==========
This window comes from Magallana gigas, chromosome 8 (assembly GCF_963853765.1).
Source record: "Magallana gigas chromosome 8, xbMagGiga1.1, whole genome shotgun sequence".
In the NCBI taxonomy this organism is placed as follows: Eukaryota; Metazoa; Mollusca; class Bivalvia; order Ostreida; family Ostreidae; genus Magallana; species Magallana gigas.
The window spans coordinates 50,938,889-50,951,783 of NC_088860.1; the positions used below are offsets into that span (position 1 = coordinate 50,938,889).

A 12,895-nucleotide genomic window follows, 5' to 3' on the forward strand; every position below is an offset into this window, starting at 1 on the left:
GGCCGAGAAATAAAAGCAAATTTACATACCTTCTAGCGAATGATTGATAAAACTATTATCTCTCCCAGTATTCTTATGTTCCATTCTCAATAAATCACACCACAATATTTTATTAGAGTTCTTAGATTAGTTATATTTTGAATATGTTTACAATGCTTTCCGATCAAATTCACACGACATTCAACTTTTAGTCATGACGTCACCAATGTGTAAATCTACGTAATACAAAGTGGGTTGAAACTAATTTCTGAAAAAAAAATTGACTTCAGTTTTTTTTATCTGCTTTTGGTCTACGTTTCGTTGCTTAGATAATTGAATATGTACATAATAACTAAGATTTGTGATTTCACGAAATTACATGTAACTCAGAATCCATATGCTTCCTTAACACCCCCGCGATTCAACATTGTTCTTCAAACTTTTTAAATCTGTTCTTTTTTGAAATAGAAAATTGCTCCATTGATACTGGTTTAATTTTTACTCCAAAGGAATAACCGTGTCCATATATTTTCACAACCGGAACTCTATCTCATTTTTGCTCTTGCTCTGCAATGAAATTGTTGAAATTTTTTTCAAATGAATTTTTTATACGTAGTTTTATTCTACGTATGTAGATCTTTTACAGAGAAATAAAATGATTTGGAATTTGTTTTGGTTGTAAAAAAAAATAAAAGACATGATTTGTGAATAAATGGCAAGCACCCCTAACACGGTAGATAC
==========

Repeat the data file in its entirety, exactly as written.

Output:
This window comes from Magallana gigas, chromosome 8 (assembly GCF_963853765.1).
Source record: "Magallana gigas chromosome 8, xbMagGiga1.1, whole genome shotgun sequence".
In the NCBI taxonomy this organism is placed as follows: Eukaryota; Metazoa; Mollusca; class Bivalvia; order Ostreida; family Ostreidae; genus Magallana; species Magallana gigas.
The window spans coordinates 50,938,889-50,951,783 of NC_088860.1; the positions used below are offsets into that span (position 1 = coordinate 50,938,889).

A 12,895-nucleotide genomic window follows, 5' to 3' on the forward strand; every position below is an offset into this window, starting at 1 on the left:
GGCCGAGAAATAAAAGCAAATTTACATACCTTCTAGCGAATGATTGATAAAACTATTATCTCTCCCAGTATTCTTATGTTCCATTCTCAATAAATCACACCACAATATTTTATTAGAGTTCTTAGATTAGTTATATTTTGAATATGTTTACAATGCTTTCCGATCAAATTCACACGACATTCAACTTTTAGTCATGACGTCACCAATGTGTAAATCTACGTAATACAAAGTGGGTTGAAACTAATTTCTGAAAAAAAAATTGACTTCAGTTTTTTTTATCTGCTTTTGGTCTACGTTTCGTTGCTTAGATAATTGAATATGTACATAATAACTAAGATTTGTGATTTCACGAAATTACATGTAACTCAGAATCCATATGCTTCCTTAACACCCCCGCGATTCAACATTGTTCTTCAAACTTTTTAAATCTGTTCTTTTTTGAAATAGAAAATTGCTCCATTGATACTGGTTTAATTTTTACTCCAAAGGAATAACCGTGTCCATATATTTTCACAACCGGAACTCTATCTCATTTTTGCTCTTGCTCTGCAATGAAATTGTTGAAATTTTTTTCAAATGAATTTTTTATACGTAGTTTTATTCTACGTATGTAGATCTTTTACAGAGAAATAAAATGATTTGGAATTTGTTTTGGTTGTAAAAAAAAATAAAAGACATGATTTGTGAATAAATGGCAAGCACCCCTAACACGGTAGATAC